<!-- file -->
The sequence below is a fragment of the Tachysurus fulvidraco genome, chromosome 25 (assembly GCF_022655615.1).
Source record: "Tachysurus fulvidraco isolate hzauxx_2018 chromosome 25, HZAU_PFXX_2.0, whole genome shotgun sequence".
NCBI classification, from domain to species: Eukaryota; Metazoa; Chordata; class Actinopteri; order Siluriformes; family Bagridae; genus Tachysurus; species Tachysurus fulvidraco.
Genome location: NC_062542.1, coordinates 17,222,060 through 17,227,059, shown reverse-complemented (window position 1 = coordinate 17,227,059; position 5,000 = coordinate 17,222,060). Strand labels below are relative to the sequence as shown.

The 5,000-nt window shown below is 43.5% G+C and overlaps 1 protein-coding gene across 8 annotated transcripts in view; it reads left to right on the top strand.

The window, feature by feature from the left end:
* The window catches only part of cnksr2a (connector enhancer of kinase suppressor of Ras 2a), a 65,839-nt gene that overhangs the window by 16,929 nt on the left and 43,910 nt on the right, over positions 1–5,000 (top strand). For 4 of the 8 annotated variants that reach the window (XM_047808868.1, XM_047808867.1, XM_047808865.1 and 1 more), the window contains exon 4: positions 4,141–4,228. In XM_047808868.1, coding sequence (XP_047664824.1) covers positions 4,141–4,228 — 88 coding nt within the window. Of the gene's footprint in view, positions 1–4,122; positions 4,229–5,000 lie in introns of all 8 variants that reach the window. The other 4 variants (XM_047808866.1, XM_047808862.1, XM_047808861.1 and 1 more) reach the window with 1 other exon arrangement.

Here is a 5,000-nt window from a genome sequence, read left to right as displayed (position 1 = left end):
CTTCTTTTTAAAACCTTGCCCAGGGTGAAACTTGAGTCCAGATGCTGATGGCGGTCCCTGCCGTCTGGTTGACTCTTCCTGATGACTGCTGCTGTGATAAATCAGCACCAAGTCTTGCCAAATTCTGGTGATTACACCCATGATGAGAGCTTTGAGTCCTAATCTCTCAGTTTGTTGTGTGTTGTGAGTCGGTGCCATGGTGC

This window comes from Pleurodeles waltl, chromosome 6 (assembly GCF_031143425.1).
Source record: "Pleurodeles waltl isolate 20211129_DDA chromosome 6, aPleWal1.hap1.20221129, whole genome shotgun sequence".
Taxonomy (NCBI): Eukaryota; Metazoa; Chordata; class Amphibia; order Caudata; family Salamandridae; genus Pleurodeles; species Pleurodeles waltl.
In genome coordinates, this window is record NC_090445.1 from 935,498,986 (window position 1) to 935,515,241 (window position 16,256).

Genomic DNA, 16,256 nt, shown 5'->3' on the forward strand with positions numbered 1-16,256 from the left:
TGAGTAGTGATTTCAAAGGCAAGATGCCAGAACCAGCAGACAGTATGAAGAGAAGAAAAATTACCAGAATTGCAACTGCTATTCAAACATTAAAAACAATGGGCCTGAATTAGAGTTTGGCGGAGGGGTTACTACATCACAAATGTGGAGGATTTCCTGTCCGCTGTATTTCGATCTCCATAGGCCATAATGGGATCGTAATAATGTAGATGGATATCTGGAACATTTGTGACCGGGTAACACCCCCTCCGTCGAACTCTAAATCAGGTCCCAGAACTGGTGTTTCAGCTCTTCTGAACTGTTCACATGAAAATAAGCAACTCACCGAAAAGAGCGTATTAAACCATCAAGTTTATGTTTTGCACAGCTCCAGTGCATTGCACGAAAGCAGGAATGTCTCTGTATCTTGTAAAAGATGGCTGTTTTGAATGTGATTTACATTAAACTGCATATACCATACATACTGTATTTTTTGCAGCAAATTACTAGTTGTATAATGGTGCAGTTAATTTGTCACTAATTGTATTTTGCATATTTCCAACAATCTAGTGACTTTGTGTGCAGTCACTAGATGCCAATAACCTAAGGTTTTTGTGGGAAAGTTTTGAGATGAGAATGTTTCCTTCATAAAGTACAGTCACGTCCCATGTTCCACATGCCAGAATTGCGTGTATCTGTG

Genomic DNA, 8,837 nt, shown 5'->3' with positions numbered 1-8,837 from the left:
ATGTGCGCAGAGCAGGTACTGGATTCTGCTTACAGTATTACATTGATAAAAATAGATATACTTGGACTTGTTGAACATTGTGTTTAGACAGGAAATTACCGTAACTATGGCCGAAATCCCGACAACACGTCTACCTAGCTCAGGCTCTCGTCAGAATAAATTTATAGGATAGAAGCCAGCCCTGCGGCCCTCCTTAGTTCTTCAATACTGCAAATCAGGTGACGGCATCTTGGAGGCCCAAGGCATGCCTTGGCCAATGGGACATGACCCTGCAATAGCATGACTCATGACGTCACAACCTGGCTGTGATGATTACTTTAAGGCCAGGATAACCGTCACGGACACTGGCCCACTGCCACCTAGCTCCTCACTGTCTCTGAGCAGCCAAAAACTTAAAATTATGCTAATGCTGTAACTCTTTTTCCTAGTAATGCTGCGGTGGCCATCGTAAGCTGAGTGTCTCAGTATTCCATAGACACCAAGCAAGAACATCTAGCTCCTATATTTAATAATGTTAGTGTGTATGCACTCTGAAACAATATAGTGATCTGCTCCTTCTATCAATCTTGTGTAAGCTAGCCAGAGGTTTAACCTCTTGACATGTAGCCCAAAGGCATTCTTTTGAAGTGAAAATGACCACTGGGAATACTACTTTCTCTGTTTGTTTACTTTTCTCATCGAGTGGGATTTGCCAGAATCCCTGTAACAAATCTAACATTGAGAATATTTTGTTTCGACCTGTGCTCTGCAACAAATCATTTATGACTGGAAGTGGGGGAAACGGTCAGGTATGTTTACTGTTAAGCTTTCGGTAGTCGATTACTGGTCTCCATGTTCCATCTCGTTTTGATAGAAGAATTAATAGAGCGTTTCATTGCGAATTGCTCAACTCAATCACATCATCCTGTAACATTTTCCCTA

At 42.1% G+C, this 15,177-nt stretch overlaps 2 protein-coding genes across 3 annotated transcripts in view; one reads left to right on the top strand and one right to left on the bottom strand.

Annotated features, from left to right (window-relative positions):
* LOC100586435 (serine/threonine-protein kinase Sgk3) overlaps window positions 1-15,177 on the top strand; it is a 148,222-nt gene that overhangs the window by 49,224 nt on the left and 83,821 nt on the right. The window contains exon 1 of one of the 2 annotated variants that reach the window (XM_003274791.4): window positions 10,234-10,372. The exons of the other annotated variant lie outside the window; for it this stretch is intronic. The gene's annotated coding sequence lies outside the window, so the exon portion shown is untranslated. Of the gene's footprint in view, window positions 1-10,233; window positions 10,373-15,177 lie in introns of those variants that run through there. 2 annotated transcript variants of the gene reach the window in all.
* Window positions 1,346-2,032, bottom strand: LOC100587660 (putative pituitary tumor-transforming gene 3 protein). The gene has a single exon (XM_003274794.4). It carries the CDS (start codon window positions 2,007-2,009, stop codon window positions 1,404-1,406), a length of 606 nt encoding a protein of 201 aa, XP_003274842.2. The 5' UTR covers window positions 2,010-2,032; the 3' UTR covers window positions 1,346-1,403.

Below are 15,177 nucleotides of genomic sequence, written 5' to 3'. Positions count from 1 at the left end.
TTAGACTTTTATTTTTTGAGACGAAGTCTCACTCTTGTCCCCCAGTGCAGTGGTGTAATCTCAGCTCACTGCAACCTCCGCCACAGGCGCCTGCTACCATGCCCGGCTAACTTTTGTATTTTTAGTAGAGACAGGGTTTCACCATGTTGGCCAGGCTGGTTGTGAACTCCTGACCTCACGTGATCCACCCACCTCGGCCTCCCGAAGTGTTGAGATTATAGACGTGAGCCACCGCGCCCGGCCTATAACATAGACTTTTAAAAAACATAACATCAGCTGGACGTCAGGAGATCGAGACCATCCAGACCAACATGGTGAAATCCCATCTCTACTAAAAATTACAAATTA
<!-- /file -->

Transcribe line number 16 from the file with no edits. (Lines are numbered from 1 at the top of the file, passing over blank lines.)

Genomic DNA, 8,837 nt, shown 5'->3' with positions numbered 1-8,837 from the left: